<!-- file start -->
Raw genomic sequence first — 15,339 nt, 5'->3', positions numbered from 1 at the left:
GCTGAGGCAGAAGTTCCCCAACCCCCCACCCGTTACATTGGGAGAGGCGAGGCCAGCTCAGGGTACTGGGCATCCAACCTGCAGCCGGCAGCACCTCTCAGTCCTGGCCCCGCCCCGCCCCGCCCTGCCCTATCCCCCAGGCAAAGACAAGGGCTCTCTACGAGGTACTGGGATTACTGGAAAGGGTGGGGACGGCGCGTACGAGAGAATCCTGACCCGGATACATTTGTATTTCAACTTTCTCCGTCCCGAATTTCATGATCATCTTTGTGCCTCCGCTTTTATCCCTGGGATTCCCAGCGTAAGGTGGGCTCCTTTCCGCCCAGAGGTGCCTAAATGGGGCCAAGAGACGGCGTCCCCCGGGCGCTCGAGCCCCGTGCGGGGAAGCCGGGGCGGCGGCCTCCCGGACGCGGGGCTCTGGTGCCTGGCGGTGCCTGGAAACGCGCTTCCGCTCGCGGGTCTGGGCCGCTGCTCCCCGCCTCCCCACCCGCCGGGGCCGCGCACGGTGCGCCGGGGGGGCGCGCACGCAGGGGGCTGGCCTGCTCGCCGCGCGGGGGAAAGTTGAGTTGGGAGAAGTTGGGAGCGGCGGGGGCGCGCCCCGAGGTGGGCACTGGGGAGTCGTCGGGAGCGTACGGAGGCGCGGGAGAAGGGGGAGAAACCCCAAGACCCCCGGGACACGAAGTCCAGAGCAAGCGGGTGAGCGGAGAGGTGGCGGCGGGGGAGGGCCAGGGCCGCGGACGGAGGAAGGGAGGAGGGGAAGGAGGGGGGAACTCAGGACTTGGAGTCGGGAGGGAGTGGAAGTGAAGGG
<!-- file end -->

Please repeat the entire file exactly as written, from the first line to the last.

Raw genomic sequence first — 15,339 nt, 5'->3', positions numbered from 1 at the left:
GCTGAGGCAGAAGTTCCCCAACCCCCCACCCGTTACATTGGGAGAGGCGAGGCCAGCTCAGGGTACTGGGCATCCAACCTGCAGCCGGCAGCACCTCTCAGTCCTGGCCCCGCCCCGCCCCGCCCTGCCCTATCCCCCAGGCAAAGACAAGGGCTCTCTACGAGGTACTGGGATTACTGGAAAGGGTGGGGACGGCGCGTACGAGAGAATCCTGACCCGGATACATTTGTATTTCAACTTTCTCCGTCCCGAATTTCATGATCATCTTTGTGCCTCCGCTTTTATCCCTGGGATTCCCAGCGTAAGGTGGGCTCCTTTCCGCCCAGAGGTGCCTAAATGGGGCCAAGAGACGGCGTCCCCCGGGCGCTCGAGCCCCGTGCGGGGAAGCCGGGGCGGCGGCCTCCCGGACGCGGGGCTCTGGTGCCTGGCGGTGCCTGGAAACGCGCTTCCGCTCGCGGGTCTGGGCCGCTGCTCCCCGCCTCCCCACCCGCCGGGGCCGCGCACGGTGCGCCGGGGGGGCGCGCACGCAGGGGGCTGGCCTGCTCGCCGCGCGGGGGAAAGTTGAGTTGGGAGAAGTTGGGAGCGGCGGGGGCGCGCCCCGAGGTGGGCACTGGGGAGTCGTCGGGAGCGTACGGAGGCGCGGGAGAAGGGGGAGAAACCCCAAGACCCCCGGGACACGAAGTCCAGAGCAAGCGGGTGAGCGGAGAGGTGGCGGCGGGGGAGGGCCAGGGCCGCGGACGGAGGAAGGGAGGAGGGGAAGGAGGGGGGAACTCAGGACTTGGAGTCGGGAGGGAGTGGAAGTGAAGGG